|Publication number||US2808621 A|
|Publication date||Oct 8, 1957|
|Filing date||Nov 17, 1951|
|Priority date||Nov 17, 1951|
|Publication number||US 2808621 A, US 2808621A, US-A-2808621, US2808621 A, US2808621A|
|Inventors||Jr Joseph Torrey|
|Original Assignee||Goodyear Tire & Rubber|
|Export Citation||BiBTeX, EndNote, RefMan|
|Patent Citations (7), Referenced by (11), Classifications (16)|
|External Links: USPTO, USPTO Assignment, Espacenet|
Oct. 8, 1957 I J. TORREY, JR 7 I 2,808,621
METHOD OF AND APPARATUS FOR MANUFACTURING ANTI-SKID TIRES Filed Nov. 17-, 1951 2 Sheets-Sheet 1 JNVE' TOA; JOSEPH TORREYJR FIG. 3
J. TORREY, JR
Oct. 8, 1957 2 Sheets-Sheet 2 Filed Nov. 17 1951 INVENTOR. JOSEPH TORREY, JR
ATTORNEY United OF AND APPARATUS FOR MANUFAC- TURING ANTI-SKID TIRES Application November 17, 1951, Serial No. 256,847
Claims. (Cl. 18-38) METHOD The present invention relates to a novel process and apparatus for the manufacture of anti-skid pneumatic tires. More particularly, the invention pertains not only to the vulcanizing mold which is specially equipped for temporarily retaining a multiplicity of metallic friction elements in place in the tread area of the mold so that when an unvulcanized tire is inserted therein the friction elements will be transferred to and embedded in the tire, but also to the method of accomplishing that result.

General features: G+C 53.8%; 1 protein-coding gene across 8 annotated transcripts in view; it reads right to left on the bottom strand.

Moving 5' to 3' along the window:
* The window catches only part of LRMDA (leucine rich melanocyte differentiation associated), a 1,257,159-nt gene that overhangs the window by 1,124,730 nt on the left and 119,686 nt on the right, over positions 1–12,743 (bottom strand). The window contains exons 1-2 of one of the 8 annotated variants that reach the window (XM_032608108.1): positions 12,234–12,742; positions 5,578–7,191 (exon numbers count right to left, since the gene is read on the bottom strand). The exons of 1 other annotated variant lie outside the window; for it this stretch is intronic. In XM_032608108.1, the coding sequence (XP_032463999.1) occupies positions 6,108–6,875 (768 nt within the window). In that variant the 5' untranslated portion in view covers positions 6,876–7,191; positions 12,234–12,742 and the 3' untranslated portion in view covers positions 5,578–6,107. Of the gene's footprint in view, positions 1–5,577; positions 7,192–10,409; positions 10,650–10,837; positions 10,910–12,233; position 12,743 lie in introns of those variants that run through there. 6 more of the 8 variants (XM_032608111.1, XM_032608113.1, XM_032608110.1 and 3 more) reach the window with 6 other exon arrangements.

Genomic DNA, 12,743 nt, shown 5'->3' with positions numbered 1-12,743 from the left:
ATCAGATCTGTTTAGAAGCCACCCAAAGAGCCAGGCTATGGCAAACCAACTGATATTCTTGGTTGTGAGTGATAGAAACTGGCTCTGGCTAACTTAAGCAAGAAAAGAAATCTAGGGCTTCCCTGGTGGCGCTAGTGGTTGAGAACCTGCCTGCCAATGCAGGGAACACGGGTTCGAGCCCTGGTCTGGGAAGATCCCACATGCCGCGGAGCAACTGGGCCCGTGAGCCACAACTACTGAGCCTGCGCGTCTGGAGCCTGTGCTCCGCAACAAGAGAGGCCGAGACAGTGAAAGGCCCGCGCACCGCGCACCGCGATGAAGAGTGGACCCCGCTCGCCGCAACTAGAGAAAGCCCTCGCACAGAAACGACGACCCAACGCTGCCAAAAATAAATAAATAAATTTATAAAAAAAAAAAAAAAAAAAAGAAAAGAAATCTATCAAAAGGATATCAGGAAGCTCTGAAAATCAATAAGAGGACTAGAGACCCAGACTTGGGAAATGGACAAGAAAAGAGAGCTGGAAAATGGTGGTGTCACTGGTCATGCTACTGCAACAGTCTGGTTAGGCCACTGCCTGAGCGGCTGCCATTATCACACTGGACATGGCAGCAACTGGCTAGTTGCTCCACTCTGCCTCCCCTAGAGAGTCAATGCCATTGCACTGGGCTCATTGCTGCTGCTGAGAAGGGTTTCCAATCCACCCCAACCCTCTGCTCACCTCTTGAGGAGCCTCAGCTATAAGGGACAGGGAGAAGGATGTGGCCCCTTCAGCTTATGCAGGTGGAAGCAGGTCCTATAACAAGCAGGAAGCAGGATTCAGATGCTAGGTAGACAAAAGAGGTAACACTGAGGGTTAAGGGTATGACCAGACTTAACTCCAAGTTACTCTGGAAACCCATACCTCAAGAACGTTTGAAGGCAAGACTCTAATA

In the manufacture of anti-skid pneumatic tires, it has been found to be desirable to employ a very large number of metallic friction elements embedded in the tread portion of the tire during vulcanization. These friction elements may take any of several difierent forms such, for example, as short segments of steel spring, small stampings, chips or blocks of ferrous metal, etc., which may or may not be brass plated.
The size of the elements is limited only by the size of the design features in the mold. If steel spring segments are employed, they should be of a size ranging from approximately to inches in length and having a diameter of about inch. have the friction elements be small in order that they may be disposed in the body of the rubber of the raised lugs, buttons, or other embossed portions comprising the tread pattern.
It is ordinarily a rather laborious, difficult, and cumbersome procedure to embed various forms of metallic friction elements in a tire to insure achievement of the desired results. The method and apparatus of the present invention greatly facilitates the manufacturing operation and saves considerable time and effort, thereby effectively reducing the production cost for such tires.